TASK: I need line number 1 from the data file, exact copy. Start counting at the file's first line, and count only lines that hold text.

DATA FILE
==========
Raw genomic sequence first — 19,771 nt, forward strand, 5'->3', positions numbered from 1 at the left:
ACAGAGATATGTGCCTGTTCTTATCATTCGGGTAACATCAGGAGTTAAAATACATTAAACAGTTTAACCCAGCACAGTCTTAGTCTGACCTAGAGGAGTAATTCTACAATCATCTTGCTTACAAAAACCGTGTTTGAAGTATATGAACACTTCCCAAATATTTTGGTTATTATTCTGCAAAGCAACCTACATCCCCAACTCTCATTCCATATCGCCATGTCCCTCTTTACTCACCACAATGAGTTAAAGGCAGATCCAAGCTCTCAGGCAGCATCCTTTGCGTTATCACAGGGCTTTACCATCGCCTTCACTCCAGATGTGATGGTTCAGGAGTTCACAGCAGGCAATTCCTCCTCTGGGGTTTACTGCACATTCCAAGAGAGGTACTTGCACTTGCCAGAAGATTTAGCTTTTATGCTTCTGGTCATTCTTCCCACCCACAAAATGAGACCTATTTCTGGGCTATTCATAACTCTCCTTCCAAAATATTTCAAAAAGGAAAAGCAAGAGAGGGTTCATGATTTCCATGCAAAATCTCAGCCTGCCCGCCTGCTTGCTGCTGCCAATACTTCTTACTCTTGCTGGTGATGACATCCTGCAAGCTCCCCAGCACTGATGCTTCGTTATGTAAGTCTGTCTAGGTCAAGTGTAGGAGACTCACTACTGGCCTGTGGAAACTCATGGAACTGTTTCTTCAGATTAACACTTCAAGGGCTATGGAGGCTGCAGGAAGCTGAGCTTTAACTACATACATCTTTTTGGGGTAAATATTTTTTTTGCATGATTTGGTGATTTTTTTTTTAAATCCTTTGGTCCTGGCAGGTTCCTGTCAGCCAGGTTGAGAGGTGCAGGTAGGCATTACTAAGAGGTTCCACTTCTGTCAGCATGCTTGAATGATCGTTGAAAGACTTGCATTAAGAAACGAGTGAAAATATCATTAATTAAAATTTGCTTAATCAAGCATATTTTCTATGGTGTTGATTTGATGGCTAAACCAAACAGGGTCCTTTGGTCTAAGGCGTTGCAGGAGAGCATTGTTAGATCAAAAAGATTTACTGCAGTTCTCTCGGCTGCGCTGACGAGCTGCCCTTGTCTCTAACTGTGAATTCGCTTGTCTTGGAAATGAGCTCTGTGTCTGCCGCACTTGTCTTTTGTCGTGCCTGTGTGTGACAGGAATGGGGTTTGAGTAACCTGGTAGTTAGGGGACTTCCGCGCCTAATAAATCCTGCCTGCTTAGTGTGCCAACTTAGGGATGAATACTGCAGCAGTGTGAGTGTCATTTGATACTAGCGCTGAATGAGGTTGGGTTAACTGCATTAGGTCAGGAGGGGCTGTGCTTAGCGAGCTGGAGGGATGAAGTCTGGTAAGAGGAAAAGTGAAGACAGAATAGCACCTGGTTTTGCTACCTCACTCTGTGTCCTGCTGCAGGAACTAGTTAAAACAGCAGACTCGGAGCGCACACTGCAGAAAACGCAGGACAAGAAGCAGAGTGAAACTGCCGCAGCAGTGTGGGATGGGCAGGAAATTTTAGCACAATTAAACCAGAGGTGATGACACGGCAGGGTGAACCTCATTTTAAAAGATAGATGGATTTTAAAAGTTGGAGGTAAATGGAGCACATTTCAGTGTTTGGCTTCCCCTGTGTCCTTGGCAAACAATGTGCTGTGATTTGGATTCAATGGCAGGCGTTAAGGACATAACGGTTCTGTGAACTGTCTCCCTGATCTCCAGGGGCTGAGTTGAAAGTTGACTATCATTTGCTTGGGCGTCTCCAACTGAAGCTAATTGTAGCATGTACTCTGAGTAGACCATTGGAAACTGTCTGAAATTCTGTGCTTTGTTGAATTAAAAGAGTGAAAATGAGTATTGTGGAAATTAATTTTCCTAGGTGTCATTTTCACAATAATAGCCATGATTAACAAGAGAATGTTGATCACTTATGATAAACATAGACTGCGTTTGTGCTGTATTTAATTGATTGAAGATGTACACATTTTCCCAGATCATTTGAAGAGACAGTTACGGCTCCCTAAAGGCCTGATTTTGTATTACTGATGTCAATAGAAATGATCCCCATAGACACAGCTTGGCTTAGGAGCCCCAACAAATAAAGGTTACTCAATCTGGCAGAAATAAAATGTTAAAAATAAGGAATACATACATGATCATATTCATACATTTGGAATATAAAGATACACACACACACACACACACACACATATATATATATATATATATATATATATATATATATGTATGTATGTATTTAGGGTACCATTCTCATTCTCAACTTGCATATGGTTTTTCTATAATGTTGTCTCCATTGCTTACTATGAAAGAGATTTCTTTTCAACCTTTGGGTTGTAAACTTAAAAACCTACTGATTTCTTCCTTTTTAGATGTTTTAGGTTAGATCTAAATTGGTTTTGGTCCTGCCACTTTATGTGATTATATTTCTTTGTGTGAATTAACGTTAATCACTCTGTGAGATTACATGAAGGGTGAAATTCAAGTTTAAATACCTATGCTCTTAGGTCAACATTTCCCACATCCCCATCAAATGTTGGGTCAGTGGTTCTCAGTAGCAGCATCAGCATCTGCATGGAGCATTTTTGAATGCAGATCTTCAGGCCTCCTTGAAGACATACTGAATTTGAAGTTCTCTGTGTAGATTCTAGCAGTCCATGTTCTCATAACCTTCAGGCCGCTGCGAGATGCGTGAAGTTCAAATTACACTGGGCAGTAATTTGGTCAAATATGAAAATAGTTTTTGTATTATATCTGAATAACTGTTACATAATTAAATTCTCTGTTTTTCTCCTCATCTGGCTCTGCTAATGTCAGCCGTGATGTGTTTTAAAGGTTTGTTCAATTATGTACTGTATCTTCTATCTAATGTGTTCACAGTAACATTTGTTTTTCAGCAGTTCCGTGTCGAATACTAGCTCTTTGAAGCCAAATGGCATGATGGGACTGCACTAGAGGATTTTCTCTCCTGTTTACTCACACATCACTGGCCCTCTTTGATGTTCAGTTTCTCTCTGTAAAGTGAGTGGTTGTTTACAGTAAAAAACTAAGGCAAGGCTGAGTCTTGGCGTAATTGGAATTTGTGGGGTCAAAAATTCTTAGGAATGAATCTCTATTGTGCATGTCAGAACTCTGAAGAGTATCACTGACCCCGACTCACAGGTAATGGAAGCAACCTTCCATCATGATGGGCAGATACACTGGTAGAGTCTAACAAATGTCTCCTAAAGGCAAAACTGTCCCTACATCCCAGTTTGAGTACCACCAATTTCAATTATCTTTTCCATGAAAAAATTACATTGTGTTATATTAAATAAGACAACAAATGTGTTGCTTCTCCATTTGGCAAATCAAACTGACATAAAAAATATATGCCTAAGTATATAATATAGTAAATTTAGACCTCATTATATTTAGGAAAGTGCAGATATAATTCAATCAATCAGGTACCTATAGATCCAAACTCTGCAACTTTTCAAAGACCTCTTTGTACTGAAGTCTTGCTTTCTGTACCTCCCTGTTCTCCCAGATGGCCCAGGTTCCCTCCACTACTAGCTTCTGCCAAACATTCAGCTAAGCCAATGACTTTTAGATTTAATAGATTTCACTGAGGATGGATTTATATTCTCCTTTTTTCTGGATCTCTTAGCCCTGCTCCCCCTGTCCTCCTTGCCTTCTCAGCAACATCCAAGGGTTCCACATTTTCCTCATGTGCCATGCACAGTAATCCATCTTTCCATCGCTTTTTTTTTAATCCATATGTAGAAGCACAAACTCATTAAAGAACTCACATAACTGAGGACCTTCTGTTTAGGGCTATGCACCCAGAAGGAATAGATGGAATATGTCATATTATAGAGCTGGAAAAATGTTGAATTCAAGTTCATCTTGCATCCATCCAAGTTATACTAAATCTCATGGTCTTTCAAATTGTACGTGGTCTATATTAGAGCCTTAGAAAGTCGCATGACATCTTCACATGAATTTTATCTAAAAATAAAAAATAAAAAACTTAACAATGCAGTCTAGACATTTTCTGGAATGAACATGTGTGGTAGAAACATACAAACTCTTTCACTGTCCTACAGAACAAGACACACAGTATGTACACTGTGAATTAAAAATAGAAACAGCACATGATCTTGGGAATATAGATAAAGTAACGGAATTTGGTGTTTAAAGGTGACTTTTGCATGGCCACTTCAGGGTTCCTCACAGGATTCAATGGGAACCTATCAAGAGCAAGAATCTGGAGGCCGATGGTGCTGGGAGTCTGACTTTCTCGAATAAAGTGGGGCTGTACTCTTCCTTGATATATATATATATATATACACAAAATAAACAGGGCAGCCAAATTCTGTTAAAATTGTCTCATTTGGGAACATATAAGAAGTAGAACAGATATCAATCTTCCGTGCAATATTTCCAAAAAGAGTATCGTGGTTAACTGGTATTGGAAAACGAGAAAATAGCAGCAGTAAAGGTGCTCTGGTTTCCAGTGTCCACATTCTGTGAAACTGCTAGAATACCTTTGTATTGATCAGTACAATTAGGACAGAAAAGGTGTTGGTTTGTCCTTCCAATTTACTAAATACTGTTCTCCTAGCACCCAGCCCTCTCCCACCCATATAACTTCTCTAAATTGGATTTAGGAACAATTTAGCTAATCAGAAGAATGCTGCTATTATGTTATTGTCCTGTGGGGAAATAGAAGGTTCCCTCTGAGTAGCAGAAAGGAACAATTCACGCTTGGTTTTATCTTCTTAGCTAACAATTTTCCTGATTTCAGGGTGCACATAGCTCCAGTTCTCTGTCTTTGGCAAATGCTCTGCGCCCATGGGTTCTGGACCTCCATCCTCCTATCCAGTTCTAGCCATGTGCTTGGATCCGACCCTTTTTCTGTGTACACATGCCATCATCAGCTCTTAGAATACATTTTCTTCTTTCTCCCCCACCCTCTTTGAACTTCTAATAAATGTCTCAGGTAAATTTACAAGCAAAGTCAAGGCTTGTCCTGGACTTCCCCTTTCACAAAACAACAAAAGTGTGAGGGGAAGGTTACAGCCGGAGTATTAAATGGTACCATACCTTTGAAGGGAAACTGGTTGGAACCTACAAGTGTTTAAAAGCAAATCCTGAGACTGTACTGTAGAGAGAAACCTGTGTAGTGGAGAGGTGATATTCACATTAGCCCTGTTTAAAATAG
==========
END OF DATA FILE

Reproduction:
Raw genomic sequence first — 19,771 nt, forward strand, 5'->3', positions numbered from 1 at the left: